Fatah has chosen a deputy leader for the first time in its history amid a protracted debate over the party’s leadership succession.
On Wednesday, the Fatah Central Committee voted 67-year-old Mahmoud Al-Aloul, also known as Abu Jihad, as deputy leader of the party. Al-Aloul was head of Fatah’s armed wing before following the group’s leadership from Tunis to the West Bank in 1995, after the Oslo Accords. He also served as the governor of the West Bank Palestinian city of Nablus for ten years and as Minister of Labor. In 2009 he was elected to the Fatah Central Committee.
Fatah leader and Palestinian Authority President Mahmoud Abbas has no successor in place, and Palestinian Basic Law states that were he to die or leave office, his position would be temporarily filled by Speaker of the Palestinian Legislative Council and Hamas member Aziz Dweik until elections could be arranged. In order to prevent this scenario, there has been talk that the Palestine Liberation Organization may create a vice president position in the coming months, with suggestions that the deputy Fatah chairman could fill this role.
Despite becoming the first deputy leader appointed since Fatah’s founding in the 1960s, there remains uncertainty as to whether al-Aloul is favourite to succeed Abbas. Abbas, 81, currently holds three positions – President of the PA, Chairman of the PLO, and leader of Fatah—the largest and most influential group within the PLO.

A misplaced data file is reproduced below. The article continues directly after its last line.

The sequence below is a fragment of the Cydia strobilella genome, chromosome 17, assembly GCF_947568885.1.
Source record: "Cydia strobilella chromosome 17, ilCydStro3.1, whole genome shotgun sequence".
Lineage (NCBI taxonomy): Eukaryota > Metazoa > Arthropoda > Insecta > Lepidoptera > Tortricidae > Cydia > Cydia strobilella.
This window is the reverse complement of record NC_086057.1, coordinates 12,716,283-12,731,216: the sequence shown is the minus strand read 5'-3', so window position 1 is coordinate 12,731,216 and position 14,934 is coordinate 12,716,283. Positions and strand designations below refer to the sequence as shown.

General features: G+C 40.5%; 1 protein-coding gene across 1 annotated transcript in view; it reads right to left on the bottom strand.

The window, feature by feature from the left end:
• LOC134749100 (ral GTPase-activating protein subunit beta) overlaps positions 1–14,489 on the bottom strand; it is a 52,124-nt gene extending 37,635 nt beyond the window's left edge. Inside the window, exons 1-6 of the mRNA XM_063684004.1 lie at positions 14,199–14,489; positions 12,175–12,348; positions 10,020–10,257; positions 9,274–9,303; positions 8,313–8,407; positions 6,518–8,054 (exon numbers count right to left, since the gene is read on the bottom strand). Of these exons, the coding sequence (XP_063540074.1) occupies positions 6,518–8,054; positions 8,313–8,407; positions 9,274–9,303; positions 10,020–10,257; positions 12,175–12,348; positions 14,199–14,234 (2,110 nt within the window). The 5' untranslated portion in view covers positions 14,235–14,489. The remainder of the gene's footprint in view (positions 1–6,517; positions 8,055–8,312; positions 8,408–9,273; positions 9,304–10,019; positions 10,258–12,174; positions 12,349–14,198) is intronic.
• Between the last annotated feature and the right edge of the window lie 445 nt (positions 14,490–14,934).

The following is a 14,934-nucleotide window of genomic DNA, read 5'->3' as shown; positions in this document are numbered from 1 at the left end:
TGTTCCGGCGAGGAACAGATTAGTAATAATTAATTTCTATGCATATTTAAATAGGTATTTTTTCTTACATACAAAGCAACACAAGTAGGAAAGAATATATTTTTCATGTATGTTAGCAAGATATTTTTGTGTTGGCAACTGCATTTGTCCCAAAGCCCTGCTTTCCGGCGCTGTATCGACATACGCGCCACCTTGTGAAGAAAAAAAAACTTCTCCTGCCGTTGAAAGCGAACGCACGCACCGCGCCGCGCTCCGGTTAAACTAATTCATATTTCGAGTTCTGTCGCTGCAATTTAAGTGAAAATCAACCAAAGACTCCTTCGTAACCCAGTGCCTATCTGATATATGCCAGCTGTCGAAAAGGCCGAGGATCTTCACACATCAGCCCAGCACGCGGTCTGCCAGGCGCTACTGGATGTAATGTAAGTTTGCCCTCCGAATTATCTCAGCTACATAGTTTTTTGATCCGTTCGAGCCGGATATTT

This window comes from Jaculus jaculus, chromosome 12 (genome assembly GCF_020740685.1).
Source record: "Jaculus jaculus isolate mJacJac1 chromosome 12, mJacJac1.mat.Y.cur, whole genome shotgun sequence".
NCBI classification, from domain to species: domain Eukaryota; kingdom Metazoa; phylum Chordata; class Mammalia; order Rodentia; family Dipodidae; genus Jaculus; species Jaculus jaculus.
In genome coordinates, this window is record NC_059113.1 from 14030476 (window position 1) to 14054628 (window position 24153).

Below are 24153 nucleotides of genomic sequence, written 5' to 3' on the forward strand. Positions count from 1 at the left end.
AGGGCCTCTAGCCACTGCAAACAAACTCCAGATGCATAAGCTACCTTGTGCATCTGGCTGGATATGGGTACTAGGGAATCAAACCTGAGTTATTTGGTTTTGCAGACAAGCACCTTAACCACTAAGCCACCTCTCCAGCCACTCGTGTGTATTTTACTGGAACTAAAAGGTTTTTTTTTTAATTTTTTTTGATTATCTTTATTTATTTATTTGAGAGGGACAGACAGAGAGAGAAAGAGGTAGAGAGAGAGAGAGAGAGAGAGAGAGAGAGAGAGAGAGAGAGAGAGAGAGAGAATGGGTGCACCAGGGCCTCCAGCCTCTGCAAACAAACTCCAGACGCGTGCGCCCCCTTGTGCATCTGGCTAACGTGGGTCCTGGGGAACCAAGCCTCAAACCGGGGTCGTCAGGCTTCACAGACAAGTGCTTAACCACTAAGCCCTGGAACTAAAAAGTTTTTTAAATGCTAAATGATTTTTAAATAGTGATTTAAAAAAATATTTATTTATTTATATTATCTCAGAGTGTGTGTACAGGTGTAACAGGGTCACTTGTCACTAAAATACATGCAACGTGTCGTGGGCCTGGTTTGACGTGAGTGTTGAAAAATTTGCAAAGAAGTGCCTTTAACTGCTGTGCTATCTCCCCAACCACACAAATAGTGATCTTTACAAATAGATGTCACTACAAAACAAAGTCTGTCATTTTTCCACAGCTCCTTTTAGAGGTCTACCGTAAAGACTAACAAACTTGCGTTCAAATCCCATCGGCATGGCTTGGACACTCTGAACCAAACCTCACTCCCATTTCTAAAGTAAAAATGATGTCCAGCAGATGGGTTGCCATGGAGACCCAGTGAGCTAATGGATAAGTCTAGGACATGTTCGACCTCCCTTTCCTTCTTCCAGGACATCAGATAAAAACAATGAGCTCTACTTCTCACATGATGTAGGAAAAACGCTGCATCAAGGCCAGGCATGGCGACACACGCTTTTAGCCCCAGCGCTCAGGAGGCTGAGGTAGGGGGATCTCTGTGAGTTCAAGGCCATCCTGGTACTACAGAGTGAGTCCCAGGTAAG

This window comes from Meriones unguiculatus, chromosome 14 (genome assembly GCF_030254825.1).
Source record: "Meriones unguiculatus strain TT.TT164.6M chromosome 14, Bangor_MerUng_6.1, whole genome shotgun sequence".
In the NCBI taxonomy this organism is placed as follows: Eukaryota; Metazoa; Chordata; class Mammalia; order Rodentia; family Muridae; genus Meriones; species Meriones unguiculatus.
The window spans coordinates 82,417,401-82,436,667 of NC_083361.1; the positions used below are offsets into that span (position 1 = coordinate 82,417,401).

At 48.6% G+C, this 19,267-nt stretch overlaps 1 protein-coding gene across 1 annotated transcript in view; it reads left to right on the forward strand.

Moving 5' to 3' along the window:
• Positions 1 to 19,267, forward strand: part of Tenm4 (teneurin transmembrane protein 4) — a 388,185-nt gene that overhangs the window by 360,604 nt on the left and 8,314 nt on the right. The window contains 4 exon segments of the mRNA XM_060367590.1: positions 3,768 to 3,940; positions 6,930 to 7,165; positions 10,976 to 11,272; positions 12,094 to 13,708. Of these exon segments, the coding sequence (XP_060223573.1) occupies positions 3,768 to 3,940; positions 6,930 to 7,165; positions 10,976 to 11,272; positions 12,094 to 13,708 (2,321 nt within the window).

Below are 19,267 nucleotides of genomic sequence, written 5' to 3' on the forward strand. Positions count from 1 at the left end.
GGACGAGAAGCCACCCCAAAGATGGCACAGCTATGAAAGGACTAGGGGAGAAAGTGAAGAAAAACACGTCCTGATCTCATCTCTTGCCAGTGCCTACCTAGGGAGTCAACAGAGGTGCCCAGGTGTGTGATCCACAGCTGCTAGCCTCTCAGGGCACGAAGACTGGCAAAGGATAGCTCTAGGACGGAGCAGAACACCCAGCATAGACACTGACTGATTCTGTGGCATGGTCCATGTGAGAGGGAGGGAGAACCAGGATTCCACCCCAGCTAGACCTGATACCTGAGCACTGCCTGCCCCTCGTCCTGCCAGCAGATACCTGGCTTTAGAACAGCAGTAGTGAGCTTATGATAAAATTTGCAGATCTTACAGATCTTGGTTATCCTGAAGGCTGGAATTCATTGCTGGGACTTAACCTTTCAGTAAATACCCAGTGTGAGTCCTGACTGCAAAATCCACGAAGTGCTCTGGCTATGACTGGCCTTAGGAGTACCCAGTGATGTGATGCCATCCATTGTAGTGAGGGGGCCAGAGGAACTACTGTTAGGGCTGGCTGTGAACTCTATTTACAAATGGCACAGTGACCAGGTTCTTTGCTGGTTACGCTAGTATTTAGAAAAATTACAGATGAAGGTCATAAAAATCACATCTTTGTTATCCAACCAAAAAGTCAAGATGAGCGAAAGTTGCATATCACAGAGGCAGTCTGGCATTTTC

Another possible successor to Abbas to emerge Wednesday night was Jibril Rajoub, the former head of the Palestinian Preventive Security Force in the West Bank. Rajoub was elected as Fatah’s secretary-general, the third-most important position in the organisation.
During the Seventh Fatah Congress in December, Rajoub received the second-largest number of votes in the central committee election, second only to Marwan Barghouti, who is serving multiple life terms in an Israeli prison for murder and has also been touted as a potential successor to Abbas.
In December, approximately 1,500 delegates convened for the Seventh Fatah Congress to determine a political platform for the movement and to elect members to the 120-seat Revolutionary Council and to the 22-seat Central Committee.